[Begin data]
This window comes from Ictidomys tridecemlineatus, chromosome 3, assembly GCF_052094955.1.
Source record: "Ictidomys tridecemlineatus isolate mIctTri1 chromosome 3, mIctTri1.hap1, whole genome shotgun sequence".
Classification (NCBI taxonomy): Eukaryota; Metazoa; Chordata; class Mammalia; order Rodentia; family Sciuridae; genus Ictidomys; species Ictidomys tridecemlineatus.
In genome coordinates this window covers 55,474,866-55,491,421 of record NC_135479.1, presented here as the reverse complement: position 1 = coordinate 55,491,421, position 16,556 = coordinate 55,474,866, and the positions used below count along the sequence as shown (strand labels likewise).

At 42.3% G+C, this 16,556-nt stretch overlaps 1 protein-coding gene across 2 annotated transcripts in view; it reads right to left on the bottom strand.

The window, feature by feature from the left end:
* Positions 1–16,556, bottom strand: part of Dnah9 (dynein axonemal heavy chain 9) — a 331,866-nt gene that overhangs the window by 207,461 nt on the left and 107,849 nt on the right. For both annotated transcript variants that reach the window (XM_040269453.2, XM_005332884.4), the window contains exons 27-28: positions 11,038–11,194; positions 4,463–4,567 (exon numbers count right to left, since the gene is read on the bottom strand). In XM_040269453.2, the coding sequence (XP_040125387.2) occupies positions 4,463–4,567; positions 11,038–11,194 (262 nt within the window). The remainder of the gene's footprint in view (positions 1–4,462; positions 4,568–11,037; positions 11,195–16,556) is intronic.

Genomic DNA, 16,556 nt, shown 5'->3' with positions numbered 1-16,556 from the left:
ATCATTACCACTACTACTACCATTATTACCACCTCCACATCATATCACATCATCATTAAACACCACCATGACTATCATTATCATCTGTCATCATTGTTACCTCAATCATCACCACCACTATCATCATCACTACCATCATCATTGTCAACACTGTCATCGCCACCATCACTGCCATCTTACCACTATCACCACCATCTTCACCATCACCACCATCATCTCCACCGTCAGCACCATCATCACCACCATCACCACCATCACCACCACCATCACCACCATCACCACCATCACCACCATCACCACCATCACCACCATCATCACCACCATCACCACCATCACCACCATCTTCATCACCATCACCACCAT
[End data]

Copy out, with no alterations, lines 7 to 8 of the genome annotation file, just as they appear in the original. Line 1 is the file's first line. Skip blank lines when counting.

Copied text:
* Positions 1–16,556, bottom strand: part of Dnah9 (dynein axonemal heavy chain 9) — a 331,866-nt gene that overhangs the window by 207,461 nt on the left and 107,849 nt on the right. For both annotated transcript variants that reach the window (XM_040269453.2, XM_005332884.4), the window contains exons 27-28: positions 11,038–11,194; positions 4,463–4,567 (exon numbers count right to left, since the gene is read on the bottom strand). In XM_040269453.2, the coding sequence (XP_040125387.2) occupies positions 4,463–4,567; positions 11,038–11,194 (262 nt within the window). The remainder of the gene's footprint in view (positions 1–4,462; positions 4,568–11,037; positions 11,195–16,556) is intronic.

Genomic DNA, 16,556 nt, shown 5'->3' with positions numbered 1-16,556 from the left: